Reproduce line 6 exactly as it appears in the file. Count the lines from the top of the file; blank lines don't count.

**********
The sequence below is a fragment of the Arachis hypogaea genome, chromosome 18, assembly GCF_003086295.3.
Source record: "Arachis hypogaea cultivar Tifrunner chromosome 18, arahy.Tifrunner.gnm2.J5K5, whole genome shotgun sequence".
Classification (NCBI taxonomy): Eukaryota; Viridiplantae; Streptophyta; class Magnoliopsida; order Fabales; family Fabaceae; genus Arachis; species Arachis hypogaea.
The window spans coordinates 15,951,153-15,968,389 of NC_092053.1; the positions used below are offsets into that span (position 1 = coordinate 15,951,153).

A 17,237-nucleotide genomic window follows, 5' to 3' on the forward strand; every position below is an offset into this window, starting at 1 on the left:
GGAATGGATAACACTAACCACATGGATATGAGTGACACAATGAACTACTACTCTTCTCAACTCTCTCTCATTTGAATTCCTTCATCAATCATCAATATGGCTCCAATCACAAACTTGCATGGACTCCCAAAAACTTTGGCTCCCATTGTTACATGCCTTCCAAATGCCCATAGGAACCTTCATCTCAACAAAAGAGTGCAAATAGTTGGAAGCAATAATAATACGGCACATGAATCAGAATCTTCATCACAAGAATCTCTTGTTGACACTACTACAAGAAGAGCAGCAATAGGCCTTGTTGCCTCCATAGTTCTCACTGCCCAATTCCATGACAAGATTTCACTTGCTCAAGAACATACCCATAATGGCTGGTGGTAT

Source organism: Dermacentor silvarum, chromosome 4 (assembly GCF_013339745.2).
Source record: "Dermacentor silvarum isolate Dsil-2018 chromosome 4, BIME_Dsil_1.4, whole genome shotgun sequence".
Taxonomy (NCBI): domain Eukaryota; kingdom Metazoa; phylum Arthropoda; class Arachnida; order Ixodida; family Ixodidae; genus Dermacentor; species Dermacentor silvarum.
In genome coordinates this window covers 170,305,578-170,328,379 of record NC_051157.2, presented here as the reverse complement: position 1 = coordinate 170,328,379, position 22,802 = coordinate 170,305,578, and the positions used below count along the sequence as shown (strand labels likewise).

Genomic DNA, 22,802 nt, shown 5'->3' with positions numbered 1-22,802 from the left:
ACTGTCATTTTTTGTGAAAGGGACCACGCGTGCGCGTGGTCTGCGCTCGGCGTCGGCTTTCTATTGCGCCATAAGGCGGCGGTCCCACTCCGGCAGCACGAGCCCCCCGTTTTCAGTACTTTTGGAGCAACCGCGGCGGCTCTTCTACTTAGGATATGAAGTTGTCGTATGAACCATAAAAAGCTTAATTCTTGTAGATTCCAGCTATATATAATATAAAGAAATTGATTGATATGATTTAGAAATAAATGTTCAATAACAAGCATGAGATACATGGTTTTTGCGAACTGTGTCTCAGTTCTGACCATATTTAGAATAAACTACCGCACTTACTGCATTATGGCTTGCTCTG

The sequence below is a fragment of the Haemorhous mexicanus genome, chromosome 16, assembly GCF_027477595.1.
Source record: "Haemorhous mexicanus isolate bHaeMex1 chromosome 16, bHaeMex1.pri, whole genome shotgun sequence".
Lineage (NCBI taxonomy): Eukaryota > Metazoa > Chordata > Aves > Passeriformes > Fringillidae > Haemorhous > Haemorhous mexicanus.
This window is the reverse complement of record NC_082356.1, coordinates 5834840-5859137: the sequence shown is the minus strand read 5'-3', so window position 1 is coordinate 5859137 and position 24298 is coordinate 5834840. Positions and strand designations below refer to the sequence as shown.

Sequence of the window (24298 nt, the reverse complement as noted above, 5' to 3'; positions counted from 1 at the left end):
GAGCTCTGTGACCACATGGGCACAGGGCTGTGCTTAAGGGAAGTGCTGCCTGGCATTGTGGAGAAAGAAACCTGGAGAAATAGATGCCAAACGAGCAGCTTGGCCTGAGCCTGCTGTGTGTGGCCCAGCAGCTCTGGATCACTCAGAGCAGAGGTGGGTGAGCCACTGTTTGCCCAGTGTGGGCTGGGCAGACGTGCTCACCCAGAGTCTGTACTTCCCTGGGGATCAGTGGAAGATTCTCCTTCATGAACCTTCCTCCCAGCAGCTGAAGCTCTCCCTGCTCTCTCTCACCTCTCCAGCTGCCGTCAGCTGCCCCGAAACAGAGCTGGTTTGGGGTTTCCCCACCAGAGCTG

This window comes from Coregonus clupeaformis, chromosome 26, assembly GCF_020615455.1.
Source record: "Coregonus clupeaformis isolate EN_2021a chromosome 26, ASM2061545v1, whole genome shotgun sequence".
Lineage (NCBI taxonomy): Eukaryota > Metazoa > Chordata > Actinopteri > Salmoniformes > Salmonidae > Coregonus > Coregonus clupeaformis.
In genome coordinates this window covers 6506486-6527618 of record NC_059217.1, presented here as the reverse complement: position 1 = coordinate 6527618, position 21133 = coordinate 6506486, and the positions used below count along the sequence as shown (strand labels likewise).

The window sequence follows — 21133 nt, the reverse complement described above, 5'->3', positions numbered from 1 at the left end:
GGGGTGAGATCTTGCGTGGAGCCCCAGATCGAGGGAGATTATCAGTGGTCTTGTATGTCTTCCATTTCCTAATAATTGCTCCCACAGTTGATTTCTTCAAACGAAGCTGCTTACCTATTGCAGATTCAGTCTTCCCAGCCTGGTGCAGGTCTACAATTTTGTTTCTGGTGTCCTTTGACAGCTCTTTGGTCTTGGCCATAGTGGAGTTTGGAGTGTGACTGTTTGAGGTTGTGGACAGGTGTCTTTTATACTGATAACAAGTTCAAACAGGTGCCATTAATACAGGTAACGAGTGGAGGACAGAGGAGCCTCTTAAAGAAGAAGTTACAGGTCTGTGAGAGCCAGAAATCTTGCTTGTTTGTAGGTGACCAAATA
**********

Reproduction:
GGAATGGATAACACTAACCACATGGATATGAGTGACACAATGAACTACTACTCTTCTCAACTCTCTCTCATTTGAATTCCTTCATCAATCATCAATATGGCTCCAATCACAAACTTGCATGGACTCCCAAAAACTTTGGCTCCCATTGTTACATGCCTTCCAAATGCCCATAGGAACCTTCATCTCAACAAAAGAGTGCAAATAGTTGGAAGCAATAATAATACGGCACATGAATCAGAATCTTCATCACAAGAATCTCTTGTTGACACTACTACAAGAAGAGCAGCAATAGGCCTTGTTGCCTCCATAGTTCTCACTGCCCAATTCCATGACAAGATTTCACTTGCTCAAGAACATACCCATAATGGCTGGTGGTAT